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Stress sensitivity of a fission yeast strain lacking histidine kinases is rescued by the ectopic expression of Chk1 from Candida albicans

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ABSTRACT

The development of new drugs against the pathogenic yeast Candida albicans is compelling and the evolution of relevant bioassays is important to achieve this goal. Promising drug targets are proteins that lack human counterparts which are true for the His-to-Asp phosphorelay signal transduction systems, important for stress sensing in bacteria, fungi, and plants. In the pathogenic yeast, Candida albicans, the CaChk1 histidine kinase is a trigger of the pathway that leads to a switch from yeast to hyphal growth necessary for invasion. Intriguingly, the model yeast Schizosaccharomyces pombe has a similar phosphorelay system, with three histidine kinases named Mak1, Mak2, and Mak3, which are important for the prevention of aberrant mating and sporulation on rich media. This study uncovered distinct functions for the three histidine kinases; Mak1 alone or Mak2 and Mak3 together were sufficient for the repression of the meiotic cycle when nutrients were available. Moreover, strains lacking histidine kinase genes were sensitive to various types of stress conditions in an auxotrophic strain background, while the stress sensitivity was lost in prototrophic strains. Finally, the stress sensitivity of a S. pombe strain that lacks endogenous histidine kinases could be complemented by the ectopic expression of the CaChk1 histidine kinase from C. albicans. This finding opens up for the possibility to perform a drug screen with a biological read-out in S. pombe to find inhibitors of CaChk1.

Electronic supplementary material: The online version of this article (doi:10.1007/s00294-016-0644-9) contains supplementary material, which is available to authorized users.

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Ura+ Ade+ prototrophic background makes the strains lacking one or several HKs less stress sensitive. Cell cultures of strains with the h−leu1-32 genetic background, PJ1848 (wt), PJ1889 (mak1Δ), PJ1892 (mak2Δ), PJ1899 (mak3Δ), PJ1901 (mak1,2Δ), PJ1891 (mak1,3Δ), PJ1893 (mak2,3Δ), and PJ1846 (mak1,2,3Δ) were serially diluted in five steps (5-fold per step) and 5 μl were spotted onto rich YEA plates with or without supplements and grown for 3 days. All plates were grown at 30 °C, except when cells were subjected to heat stress at 37 °C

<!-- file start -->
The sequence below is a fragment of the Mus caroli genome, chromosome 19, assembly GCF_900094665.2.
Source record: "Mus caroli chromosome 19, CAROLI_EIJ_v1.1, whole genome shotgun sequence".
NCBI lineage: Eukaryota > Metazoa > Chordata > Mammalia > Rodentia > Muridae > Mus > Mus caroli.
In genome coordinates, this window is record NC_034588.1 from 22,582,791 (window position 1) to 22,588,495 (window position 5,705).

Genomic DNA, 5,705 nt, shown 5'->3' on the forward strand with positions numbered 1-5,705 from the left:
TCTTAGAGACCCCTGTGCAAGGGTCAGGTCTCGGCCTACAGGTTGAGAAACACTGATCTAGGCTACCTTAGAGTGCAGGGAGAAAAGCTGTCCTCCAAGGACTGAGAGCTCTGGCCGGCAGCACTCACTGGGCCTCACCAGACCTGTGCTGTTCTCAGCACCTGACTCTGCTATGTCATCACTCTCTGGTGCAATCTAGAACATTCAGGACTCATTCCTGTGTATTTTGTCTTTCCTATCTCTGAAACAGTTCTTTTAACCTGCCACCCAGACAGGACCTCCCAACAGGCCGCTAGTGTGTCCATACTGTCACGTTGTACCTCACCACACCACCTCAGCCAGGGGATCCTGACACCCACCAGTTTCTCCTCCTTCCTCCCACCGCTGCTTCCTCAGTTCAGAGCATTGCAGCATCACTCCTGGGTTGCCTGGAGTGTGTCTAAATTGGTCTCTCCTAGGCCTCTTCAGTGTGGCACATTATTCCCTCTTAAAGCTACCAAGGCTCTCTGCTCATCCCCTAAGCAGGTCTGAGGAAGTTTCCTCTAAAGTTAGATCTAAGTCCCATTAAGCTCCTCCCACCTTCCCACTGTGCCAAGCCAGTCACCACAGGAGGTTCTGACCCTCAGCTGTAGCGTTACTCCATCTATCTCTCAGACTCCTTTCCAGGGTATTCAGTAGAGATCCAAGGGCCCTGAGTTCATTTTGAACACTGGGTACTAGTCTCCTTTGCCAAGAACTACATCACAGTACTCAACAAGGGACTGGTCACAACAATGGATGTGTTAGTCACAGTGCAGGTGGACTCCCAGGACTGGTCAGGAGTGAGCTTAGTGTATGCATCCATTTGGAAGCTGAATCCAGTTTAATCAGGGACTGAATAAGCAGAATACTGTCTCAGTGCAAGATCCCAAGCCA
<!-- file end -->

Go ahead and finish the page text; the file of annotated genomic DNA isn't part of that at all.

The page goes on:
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Fig6: Ura+ Ade+ prototrophic background makes the strains lacking one or several HKs less stress sensitive. Cell cultures of strains with the h−leu1-32 genetic background, PJ1848 (wt), PJ1889 (mak1Δ), PJ1892 (mak2Δ), PJ1899 (mak3Δ), PJ1901 (mak1,2Δ), PJ1891 (mak1,3Δ), PJ1893 (mak2,3Δ), and PJ1846 (mak1,2,3Δ) were serially diluted in five steps (5-fold per step) and 5 μl were spotted onto rich YEA plates with or without supplements and grown for 3 days. All plates were grown at 30 °C, except when cells were subjected to heat stress at 37 °C

Mentions: Since the aberrant sporulation phenotype, with sporulation in the presence of nutrients, was dependent on the auxotrophic markers, we decided to test the contribution to the stress sensitivity of these mutations (Fig. 2a, b). By crossing, a similar set of h− knockout strains, as used in Fig. 3, was created, but now as Ade+ and Ura+, but still Leu- (to be able to test for complementation by plasmid derived HKs). To our surprise, most of the stress sensitive phenotypes were not displayed by these strains (Fig. 6). The sensitivity to heat and sorbitol was gone, but the sensitivity to NaCl and cadmium remained. The sensitivity to heavy metal followed a similar pattern as for the auxotrophic strains (compare Fig. 3b middle panel to Fig. 6, lower, middle panel), but on plates with NaCl, there were different mutant strains with poor growth (compare Fig. 3a right to Fig. 6, lower, left panel). For the new set of Ade+ Ura+ strains, two single knockout strains, mak2Δ and mak3Δ, and the double knockout strain mak2,3Δ were sensitive to NaCl. Mak1 clearly had an inhibitory effect on growth on media with elevated NaCl levels, since all strains lacking Mak1 grew well (Fig. 6 lower left panel: mak1Δ, mak1,2Δ, mak1,3Δ, mak1,2,3Δ).Fig. 6